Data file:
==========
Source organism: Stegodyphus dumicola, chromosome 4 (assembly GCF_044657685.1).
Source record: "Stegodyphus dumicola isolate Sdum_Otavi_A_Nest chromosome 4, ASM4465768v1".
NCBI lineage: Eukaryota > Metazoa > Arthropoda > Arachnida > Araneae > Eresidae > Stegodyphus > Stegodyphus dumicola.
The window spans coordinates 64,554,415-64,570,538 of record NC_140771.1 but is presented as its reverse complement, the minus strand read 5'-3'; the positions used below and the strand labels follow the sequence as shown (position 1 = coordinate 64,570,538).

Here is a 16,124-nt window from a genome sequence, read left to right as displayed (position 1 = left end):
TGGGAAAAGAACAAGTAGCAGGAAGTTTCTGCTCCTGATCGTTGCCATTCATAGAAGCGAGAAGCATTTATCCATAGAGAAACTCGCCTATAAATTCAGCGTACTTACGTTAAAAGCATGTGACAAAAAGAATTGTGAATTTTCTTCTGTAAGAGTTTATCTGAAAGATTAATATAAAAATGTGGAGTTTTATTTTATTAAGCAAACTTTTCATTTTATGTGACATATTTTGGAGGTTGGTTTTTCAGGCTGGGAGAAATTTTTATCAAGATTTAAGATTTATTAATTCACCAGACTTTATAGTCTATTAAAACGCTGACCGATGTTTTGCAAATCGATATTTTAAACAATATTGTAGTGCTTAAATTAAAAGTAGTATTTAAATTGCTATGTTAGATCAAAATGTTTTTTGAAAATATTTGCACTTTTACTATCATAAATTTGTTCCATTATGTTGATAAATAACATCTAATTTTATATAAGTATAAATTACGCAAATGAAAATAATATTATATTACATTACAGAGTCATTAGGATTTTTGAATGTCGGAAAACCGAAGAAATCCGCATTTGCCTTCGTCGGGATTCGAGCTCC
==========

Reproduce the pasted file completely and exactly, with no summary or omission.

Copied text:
Source organism: Stegodyphus dumicola, chromosome 4 (assembly GCF_044657685.1).
Source record: "Stegodyphus dumicola isolate Sdum_Otavi_A_Nest chromosome 4, ASM4465768v1".
NCBI lineage: Eukaryota > Metazoa > Arthropoda > Arachnida > Araneae > Eresidae > Stegodyphus > Stegodyphus dumicola.
The window spans coordinates 64,554,415-64,570,538 of record NC_140771.1 but is presented as its reverse complement, the minus strand read 5'-3'; the positions used below and the strand labels follow the sequence as shown (position 1 = coordinate 64,570,538).

Here is a 16,124-nt window from a genome sequence, read left to right as displayed (position 1 = left end):
TGGGAAAAGAACAAGTAGCAGGAAGTTTCTGCTCCTGATCGTTGCCATTCATAGAAGCGAGAAGCATTTATCCATAGAGAAACTCGCCTATAAATTCAGCGTACTTACGTTAAAAGCATGTGACAAAAAGAATTGTGAATTTTCTTCTGTAAGAGTTTATCTGAAAGATTAATATAAAAATGTGGAGTTTTATTTTATTAAGCAAACTTTTCATTTTATGTGACATATTTTGGAGGTTGGTTTTTCAGGCTGGGAGAAATTTTTATCAAGATTTAAGATTTATTAATTCACCAGACTTTATAGTCTATTAAAACGCTGACCGATGTTTTGCAAATCGATATTTTAAACAATATTGTAGTGCTTAAATTAAAAGTAGTATTTAAATTGCTATGTTAGATCAAAATGTTTTTTGAAAATATTTGCACTTTTACTATCATAAATTTGTTCCATTATGTTGATAAATAACATCTAATTTTATATAAGTATAAATTACGCAAATGAAAATAATATTATATTACATTACAGAGTCATTAGGATTTTTGAATGTCGGAAAACCGAAGAAATCCGCATTTGCCTTCGTCGGGATTCGAGCTCC